Waterborne diseases still haunt the inhabitants of Balochistan unnoticed who are already struggling to recover from the trauma of recent devastating floods and Cholera outbreak in Dukki district which kills two.

Cholera outbreak in Dukki district kills two

On Monday two minor girls died of cholera in Dukki district as over 1,500 cholera patients were admitted to District Headquarters Hospital Dukki for treatment after an outbreak. This pushed up the total death toll to six in the district in a week. An official of the health department told The Express Tribune on the condition of anonymity that there was a large influx of patients. He said that most of the patients were discharged after treatment and only over two dozen were currently admitted to the hospital. Health department has already declared an emergency to cope with cholera and other water-borne ailments among the flood victims after record flash floods wreaked havoc across the province recently. Most of the patients infected by cholera were women and children. Two-year-old Ayesha and a seven-year-old girl died in Yaro city.

The death toll in cholera-related incidents rose to six during the last few days in the district, the official noted. The Balochistan health department in collaboration with the army and Frontier Corps (FC) has established medical camps across the flood-hit areas of Balochistan to make sure timely provision of health facilities. Yet the non-availability of clean drinking water has put thousands of flood survivors at risk of contracting diseases. Cholera outbreak in Dukki,“We are alert and trying our best to overcome the outbreak,” Balochistan Health Secretary Hafiz Tahir said. He said the government had directed all health professionals to ensure their presence in hospitals. Cholera previously claimed precious human lives in Dera Bugti district earlier this year when its outbreak was reported in Pir Koh. Hundreds of people have been affected by cholera and diarrhea in Kohlu, Barkhan, Pishin, Khuzdar, Zhob and other districts of Balochistan. “The main reason behind the outbreak of cholera is the use of contaminated water from local wells, streams and ponds,” a medical expert Dr Sadiq Khan Achakzai told The Express Tribune. He said the floodwater had mixed with drinking water which was the reason behind the ever increasing cases of cholera and diarrhea in the province. Dr Achakzai observed that the government and non-governmental organizations have to evolve a strategy to deal with the situation.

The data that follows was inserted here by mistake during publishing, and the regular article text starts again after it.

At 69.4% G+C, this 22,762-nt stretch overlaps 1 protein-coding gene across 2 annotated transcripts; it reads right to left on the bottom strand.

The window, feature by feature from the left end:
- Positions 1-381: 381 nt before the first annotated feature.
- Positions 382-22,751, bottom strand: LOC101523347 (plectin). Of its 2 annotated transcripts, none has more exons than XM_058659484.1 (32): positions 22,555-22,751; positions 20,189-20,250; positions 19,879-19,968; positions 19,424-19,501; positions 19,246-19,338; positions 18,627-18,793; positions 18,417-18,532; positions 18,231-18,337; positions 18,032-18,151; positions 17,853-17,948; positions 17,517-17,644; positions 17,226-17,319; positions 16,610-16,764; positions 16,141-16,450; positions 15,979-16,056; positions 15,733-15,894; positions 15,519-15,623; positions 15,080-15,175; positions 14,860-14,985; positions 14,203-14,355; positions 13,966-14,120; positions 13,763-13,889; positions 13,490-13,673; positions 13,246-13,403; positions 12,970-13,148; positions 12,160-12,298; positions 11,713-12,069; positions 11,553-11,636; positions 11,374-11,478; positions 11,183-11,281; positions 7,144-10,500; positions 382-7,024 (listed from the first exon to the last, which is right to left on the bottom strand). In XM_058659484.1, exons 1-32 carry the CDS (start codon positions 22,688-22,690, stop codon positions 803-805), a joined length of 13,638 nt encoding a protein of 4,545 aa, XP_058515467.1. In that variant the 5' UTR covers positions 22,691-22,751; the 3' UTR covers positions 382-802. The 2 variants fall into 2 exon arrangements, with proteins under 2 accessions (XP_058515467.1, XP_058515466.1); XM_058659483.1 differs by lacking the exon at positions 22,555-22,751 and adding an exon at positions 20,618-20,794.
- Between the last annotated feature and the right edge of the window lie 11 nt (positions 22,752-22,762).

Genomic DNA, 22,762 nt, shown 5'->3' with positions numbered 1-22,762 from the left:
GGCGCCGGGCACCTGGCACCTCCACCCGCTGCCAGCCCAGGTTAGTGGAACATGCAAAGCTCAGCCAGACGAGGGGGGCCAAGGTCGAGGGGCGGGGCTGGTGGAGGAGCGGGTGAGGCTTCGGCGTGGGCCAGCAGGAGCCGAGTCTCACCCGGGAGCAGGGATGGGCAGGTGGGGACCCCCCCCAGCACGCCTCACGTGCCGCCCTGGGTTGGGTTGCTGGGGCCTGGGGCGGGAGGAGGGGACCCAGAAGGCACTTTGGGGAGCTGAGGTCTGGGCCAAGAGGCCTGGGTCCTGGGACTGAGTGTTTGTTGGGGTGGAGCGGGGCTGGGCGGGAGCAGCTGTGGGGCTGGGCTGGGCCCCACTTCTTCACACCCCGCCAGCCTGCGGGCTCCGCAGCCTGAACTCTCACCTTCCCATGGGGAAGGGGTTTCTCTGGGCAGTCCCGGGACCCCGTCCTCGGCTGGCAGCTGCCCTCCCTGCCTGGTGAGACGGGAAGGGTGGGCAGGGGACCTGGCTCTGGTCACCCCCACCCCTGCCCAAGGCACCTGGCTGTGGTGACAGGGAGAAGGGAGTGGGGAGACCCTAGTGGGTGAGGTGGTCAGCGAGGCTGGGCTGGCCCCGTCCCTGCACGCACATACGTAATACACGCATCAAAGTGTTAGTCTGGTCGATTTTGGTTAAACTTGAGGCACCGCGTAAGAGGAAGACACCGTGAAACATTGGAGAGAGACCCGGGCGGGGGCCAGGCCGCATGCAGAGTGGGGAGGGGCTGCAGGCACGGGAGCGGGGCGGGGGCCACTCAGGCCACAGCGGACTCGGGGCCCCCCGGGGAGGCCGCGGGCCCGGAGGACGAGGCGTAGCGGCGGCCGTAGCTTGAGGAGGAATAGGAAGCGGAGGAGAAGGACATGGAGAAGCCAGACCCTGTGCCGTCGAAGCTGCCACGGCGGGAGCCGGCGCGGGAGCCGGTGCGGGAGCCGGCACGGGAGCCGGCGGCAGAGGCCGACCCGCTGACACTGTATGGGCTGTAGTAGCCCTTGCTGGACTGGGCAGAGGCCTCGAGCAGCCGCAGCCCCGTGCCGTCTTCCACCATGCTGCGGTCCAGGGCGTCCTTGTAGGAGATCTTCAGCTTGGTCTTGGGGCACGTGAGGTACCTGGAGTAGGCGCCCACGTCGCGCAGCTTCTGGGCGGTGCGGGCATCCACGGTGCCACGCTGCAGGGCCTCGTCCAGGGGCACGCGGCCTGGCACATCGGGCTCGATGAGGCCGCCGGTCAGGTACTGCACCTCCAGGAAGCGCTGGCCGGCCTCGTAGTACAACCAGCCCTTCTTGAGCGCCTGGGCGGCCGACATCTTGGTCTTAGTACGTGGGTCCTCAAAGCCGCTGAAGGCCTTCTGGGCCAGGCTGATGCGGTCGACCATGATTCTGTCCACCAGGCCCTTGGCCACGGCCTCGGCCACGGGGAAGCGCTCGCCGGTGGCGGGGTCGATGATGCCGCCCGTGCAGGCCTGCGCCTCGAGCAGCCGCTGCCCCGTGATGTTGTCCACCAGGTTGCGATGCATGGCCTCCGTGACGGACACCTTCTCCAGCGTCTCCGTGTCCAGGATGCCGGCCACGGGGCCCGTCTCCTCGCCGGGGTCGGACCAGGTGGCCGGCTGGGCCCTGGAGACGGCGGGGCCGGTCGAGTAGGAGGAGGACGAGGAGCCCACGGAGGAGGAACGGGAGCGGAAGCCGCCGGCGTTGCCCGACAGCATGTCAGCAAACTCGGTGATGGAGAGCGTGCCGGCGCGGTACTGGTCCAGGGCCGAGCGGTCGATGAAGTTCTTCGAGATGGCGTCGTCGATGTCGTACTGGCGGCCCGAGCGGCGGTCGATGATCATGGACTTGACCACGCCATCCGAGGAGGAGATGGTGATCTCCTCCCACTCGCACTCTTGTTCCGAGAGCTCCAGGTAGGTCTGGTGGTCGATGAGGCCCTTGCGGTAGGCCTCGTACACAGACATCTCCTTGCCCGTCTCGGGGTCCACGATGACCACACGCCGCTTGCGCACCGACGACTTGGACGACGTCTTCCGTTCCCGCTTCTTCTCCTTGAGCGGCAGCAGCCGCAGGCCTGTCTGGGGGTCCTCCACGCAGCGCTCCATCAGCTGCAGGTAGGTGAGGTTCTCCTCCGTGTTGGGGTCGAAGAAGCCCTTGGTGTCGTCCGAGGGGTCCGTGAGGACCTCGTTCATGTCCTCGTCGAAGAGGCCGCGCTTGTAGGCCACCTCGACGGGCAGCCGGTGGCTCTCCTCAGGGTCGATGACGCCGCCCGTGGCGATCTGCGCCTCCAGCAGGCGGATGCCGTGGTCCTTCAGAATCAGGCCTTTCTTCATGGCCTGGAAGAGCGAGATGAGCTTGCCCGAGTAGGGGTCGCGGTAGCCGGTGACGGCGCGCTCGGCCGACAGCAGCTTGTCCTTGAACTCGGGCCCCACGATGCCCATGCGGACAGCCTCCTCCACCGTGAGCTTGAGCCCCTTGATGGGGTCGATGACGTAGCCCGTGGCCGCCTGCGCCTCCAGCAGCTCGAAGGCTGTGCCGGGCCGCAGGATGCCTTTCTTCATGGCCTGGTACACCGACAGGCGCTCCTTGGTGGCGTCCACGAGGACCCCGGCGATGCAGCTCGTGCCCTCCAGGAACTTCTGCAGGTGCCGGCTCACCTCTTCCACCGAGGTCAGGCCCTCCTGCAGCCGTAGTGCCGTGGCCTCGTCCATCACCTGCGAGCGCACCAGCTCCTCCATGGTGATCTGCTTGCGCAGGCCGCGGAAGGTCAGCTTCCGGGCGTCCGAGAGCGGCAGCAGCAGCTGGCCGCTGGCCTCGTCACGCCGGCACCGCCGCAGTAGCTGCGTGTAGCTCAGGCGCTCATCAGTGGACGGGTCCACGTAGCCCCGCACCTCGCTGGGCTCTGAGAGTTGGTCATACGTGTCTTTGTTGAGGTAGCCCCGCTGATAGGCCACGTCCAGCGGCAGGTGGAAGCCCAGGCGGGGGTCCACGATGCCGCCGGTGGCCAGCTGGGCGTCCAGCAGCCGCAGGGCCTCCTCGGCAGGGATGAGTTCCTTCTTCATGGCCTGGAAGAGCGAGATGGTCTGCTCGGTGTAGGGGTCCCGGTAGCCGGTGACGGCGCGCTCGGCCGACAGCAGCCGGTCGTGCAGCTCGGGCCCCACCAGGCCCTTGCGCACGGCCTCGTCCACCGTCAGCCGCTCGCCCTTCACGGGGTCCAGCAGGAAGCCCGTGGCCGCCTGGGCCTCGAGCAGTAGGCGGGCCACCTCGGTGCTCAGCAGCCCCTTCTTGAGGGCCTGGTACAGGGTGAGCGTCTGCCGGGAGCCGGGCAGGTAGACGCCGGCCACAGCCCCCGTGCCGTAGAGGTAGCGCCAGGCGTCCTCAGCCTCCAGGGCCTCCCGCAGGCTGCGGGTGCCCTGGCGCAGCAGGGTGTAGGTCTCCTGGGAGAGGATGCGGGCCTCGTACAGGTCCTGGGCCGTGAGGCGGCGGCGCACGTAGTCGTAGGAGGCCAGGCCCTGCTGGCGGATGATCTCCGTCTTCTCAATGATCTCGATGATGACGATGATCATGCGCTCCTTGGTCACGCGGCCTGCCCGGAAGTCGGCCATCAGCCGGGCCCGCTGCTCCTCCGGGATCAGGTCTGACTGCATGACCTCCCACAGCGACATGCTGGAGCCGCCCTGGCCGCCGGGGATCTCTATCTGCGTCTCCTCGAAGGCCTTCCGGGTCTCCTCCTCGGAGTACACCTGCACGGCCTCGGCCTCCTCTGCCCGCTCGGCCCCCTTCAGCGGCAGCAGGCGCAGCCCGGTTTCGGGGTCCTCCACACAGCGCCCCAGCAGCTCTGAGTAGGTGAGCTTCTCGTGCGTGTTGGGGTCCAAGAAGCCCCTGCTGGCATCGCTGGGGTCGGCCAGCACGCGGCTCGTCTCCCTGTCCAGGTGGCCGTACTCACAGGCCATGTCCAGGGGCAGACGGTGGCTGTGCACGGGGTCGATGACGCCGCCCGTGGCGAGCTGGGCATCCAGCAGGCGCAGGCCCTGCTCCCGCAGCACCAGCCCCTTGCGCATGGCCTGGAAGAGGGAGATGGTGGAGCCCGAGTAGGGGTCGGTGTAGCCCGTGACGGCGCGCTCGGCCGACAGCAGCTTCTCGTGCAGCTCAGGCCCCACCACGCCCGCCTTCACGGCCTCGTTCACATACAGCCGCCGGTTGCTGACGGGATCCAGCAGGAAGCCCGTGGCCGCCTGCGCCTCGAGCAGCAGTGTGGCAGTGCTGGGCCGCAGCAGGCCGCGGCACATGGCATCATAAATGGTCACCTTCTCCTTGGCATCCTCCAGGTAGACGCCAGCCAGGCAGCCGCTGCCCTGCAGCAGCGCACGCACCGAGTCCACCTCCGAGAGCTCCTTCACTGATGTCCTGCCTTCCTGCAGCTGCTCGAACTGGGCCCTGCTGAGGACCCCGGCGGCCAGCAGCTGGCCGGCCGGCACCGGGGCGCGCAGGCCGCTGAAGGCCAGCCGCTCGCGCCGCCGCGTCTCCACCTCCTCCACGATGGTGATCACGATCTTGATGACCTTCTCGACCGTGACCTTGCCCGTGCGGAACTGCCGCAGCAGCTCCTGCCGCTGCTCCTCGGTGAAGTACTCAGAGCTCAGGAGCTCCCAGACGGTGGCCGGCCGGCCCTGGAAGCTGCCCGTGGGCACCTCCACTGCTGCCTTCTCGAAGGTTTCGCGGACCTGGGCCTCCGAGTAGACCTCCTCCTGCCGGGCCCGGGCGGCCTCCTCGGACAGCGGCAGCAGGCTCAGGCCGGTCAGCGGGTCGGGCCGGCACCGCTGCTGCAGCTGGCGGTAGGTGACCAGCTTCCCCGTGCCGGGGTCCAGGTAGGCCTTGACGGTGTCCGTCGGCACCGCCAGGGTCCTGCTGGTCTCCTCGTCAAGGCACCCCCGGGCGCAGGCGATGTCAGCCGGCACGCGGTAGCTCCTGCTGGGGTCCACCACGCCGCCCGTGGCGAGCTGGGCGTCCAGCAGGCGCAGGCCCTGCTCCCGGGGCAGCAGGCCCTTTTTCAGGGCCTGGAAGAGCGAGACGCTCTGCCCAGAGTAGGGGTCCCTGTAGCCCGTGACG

Source: This news is originally published by tribune

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